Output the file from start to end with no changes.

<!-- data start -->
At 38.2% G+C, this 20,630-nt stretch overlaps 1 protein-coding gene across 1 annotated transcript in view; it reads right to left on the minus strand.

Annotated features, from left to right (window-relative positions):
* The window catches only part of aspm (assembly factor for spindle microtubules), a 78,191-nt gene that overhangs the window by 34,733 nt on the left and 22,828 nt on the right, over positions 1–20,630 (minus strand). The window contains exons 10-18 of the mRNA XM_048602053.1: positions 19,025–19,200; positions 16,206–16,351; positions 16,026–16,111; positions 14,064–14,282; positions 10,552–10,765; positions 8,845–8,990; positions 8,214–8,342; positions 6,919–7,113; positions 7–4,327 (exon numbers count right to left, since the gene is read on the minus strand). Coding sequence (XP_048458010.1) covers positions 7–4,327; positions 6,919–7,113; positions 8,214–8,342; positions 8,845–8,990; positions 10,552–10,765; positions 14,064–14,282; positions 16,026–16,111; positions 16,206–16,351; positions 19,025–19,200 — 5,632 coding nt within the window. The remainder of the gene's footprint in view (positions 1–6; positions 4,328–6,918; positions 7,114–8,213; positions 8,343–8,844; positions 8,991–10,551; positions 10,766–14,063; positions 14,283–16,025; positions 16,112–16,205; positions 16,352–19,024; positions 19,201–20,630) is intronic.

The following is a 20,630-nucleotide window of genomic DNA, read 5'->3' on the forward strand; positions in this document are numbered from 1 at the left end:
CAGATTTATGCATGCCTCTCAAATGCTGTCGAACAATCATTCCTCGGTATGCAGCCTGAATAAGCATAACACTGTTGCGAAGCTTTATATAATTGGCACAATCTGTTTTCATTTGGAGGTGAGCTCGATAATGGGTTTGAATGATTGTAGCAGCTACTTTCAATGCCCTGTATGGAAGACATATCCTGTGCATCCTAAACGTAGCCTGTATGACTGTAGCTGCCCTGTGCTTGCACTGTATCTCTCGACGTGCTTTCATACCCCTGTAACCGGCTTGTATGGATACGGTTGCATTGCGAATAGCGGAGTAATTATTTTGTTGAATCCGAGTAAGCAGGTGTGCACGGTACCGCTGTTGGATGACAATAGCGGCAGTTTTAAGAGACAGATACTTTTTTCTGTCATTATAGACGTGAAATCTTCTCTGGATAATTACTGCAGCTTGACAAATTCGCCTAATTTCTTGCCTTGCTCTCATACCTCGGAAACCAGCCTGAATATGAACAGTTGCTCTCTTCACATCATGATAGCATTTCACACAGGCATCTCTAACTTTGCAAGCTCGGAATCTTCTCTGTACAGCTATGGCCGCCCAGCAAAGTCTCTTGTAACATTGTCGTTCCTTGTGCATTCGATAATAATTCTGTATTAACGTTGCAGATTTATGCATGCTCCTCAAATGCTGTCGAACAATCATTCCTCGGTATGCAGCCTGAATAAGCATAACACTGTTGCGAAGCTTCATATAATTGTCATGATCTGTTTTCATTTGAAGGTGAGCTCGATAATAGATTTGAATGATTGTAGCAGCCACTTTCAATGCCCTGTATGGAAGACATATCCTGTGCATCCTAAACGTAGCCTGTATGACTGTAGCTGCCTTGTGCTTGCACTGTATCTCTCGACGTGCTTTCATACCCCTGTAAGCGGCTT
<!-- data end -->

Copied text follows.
At 38.2% G+C, this 20,630-nt stretch overlaps 1 protein-coding gene across 1 annotated transcript in view; it reads right to left on the minus strand.

Annotated features, from left to right (window-relative positions):
* The window catches only part of aspm (assembly factor for spindle microtubules), a 78,191-nt gene that overhangs the window by 34,733 nt on the left and 22,828 nt on the right, over positions 1–20,630 (minus strand). The window contains exons 10-18 of the mRNA XM_048602053.1: positions 19,025–19,200; positions 16,206–16,351; positions 16,026–16,111; positions 14,064–14,282; positions 10,552–10,765; positions 8,845–8,990; positions 8,214–8,342; positions 6,919–7,113; positions 7–4,327 (exon numbers count right to left, since the gene is read on the minus strand). Coding sequence (XP_048458010.1) covers positions 7–4,327; positions 6,919–7,113; positions 8,214–8,342; positions 8,845–8,990; positions 10,552–10,765; positions 14,064–14,282; positions 16,026–16,111; positions 16,206–16,351; positions 19,025–19,200 — 5,632 coding nt within the window. The remainder of the gene's footprint in view (positions 1–6; positions 4,328–6,918; positions 7,114–8,213; positions 8,343–8,844; positions 8,991–10,551; positions 10,766–14,063; positions 14,283–16,025; positions 16,112–16,205; positions 16,352–19,024; positions 19,201–20,630) is intronic.

The following is a 20,630-nucleotide window of genomic DNA, read 5'->3' on the forward strand; positions in this document are numbered from 1 at the left end:
CAGATTTATGCATGCCTCTCAAATGCTGTCGAACAATCATTCCTCGGTATGCAGCCTGAATAAGCATAACACTGTTGCGAAGCTTTATATAATTGGCACAATCTGTTTTCATTTGGAGGTGAGCTCGATAATGGGTTTGAATGATTGTAGCAGCTACTTTCAATGCCCTGTATGGAAGACATATCCTGTGCATCCTAAACGTAGCCTGTATGACTGTAGCTGCCCTGTGCTTGCACTGTATCTCTCGACGTGCTTTCATACCCCTGTAACCGGCTTGTATGGATACGGTTGCATTGCGAATAGCGGAGTAATTATTTTGTTGAATCCGAGTAAGCAGGTGTGCACGGTACCGCTGTTGGATGACAATAGCGGCAGTTTTAAGAGACAGATACTTTTTTCTGTCATTATAGACGTGAAATCTTCTCTGGATAATTACTGCAGCTTGACAAATTCGCCTAATTTCTTGCCTTGCTCTCATACCTCGGAAACCAGCCTGAATATGAACAGTTGCTCTCTTCACATCATGATAGCATTTCACACAGGCATCTCTAACTTTGCAAGCTCGGAATCTTCTCTGTACAGCTATGGCCGCCCAGCAAAGTCTCTTGTAACATTGTCGTTCCTTGTGCATTCGATAATAATTCTGTATTAACGTTGCAGATTTATGCATGCTCCTCAAATGCTGTCGAACAATCATTCCTCGGTATGCAGCCTGAATAAGCATAACACTGTTGCGAAGCTTCATATAATTGTCATGATCTGTTTTCATTTGAAGGTGAGCTCGATAATAGATTTGAATGATTGTAGCAGCCACTTTCAATGCCCTGTATGGAAGACATATCCTGTGCATCCTAAACGTAGCCTGTATGACTGTAGCTGCCTTGTGCTTGCACTGTATCTCTCGACGTGCTTTCATACCCCTGTAAGCGGCTT